I have read "In the eye of the storm", John Groberg's book about his mission to Tonga from which this movie was taken. Although, as is almost invariably the case, the book surpasses the movie in almost every important detail, "The other side of heaven" was nevertheless an enjoyable movie that was well made, with a good cast and outstanding scenery and effects.
In most respects, the movie was quite faithful to the book, and the only knock I have is that it seemed to shy away from anything that could not be explained in a worldly way. Although people who are not members of the Church of Jesus Christ of latter-day Saints might be sceptical of the ability of a missionary to heal the sick, I think that it is important to depict a true story in its truest form, and John Groberg truly worked miracles in Tonga. I think that the majority of believers in the world (and most critics seem not to be!) believe in miracles, whether they be through a young mormon missionary or any other faithful follower of God, and I think this would have only enhanced the story. Granted, since Hollywood was funding it, they probably have a different opinion then I do! One notable exception in the movie was when he was sinking in the water after they jumped form the boat in the storm, and it seemed that a hand came and pulled him up, but no one was there. Although it was not clearly stated, I think they were insinuating that the Lord was helping him, and it was nice to see they didn't ignore that aspect altogether.
Anyway, aside from all of that, it was an enjoyable movie that I think the whole family can watch and marvel at the difficulties people can face, and overcome, in their lives if they have the courage to try.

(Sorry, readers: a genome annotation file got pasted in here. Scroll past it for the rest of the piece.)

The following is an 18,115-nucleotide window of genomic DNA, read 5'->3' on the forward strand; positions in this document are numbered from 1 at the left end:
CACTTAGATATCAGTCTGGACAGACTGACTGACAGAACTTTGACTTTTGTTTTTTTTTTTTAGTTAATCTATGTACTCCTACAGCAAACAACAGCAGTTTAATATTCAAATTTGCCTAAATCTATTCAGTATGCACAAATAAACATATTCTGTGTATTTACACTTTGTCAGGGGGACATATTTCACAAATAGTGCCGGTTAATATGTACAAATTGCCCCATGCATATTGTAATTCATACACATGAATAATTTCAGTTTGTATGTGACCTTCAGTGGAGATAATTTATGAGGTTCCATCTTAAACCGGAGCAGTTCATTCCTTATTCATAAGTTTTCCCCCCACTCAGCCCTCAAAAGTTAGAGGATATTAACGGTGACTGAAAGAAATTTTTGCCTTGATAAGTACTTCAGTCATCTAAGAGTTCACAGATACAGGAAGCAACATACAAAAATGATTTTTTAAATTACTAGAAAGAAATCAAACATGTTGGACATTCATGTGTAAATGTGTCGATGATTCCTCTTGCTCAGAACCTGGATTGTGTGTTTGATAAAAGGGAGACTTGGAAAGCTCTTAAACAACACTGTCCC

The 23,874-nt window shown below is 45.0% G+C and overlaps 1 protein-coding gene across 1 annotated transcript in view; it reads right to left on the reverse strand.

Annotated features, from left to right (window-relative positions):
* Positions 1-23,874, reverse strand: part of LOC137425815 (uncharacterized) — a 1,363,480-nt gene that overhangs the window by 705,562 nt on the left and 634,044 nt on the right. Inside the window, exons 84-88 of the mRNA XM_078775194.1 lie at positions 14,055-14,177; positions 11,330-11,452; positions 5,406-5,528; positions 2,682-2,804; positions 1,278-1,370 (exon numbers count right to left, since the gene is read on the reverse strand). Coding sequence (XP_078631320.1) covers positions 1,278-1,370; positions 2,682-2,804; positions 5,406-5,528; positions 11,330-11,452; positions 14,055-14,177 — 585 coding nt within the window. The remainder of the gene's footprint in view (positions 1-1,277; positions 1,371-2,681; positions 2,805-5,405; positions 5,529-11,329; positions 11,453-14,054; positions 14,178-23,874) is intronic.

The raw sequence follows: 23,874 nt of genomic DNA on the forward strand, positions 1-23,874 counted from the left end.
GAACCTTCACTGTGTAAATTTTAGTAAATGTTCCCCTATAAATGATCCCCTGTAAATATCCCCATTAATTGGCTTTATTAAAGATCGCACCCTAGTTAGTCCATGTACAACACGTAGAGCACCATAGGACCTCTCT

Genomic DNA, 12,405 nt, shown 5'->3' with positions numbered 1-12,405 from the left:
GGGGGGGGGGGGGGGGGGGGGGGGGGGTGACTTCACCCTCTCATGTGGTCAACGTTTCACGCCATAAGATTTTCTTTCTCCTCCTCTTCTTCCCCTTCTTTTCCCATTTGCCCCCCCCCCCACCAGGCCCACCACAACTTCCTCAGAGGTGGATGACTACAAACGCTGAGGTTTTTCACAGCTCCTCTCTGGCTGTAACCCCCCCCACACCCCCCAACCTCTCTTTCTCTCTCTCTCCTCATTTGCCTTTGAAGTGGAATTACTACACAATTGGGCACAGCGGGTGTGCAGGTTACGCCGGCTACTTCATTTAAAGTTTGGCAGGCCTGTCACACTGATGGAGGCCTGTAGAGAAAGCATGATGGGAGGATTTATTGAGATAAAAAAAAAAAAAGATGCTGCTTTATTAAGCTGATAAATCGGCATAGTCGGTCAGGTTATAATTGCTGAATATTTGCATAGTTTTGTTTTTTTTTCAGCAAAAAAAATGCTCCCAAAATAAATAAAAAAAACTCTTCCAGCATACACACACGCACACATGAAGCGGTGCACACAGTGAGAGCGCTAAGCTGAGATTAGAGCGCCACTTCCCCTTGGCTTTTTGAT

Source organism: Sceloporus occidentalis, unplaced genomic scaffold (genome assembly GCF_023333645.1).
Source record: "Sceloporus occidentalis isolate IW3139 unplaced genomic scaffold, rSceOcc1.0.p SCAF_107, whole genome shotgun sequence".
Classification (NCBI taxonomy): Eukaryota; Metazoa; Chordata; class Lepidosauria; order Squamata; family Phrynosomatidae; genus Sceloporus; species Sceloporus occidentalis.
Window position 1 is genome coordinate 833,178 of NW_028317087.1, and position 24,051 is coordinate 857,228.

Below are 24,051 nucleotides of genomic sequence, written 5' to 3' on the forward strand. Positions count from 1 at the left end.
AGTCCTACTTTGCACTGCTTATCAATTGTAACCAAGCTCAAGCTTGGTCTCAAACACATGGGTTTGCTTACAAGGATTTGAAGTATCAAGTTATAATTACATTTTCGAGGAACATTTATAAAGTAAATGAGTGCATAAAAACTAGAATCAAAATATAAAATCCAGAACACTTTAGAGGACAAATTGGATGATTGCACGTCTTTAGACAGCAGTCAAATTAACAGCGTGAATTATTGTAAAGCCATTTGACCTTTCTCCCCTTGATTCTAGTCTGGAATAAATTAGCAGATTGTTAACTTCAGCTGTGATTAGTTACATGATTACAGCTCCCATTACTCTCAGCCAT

I'm sorry that the adolescent ravings of the previous reviewer appear first. His profound failure to "get it" is an embarrassment.
First of all, this is about a young man of "white-bread" heritage casting aside all he has and all he is, even leaving the love of his life for two and a half years, in order to immerse himself in a culture about which he is totally ignorant so that he can offer them the greatest gift he has to offer: His faith.
Rather than "looking down" on the people he has come to SERVE, he bears great hardships, and exerts himself in ways he could never have conceived, in order to connect with these people. He comes to love them, profoundly.
And their love for him in return, even those who have reason to be suspicious of him, is a testament to his sincerity.
Please recall that this is a TRUE STORY. Whatever you might think of John Groberg's religion, or his motives, the fact is that these things actually happened in just this way. He DID travel from Idaho to Tonga, he did live among the people there, he did come to gain their trust, he did bring to them a precious gift of faith, and he did return often throughout the rest of his life, with his wife and family, to be among these people whom he loved.
That anyone could be so callously dismissive of this truth is a sad commentary on our "post-Christian" society.
But I found this film to be deeply moving and very satisfying, and I recommend it highly to those who enjoy inspiring film.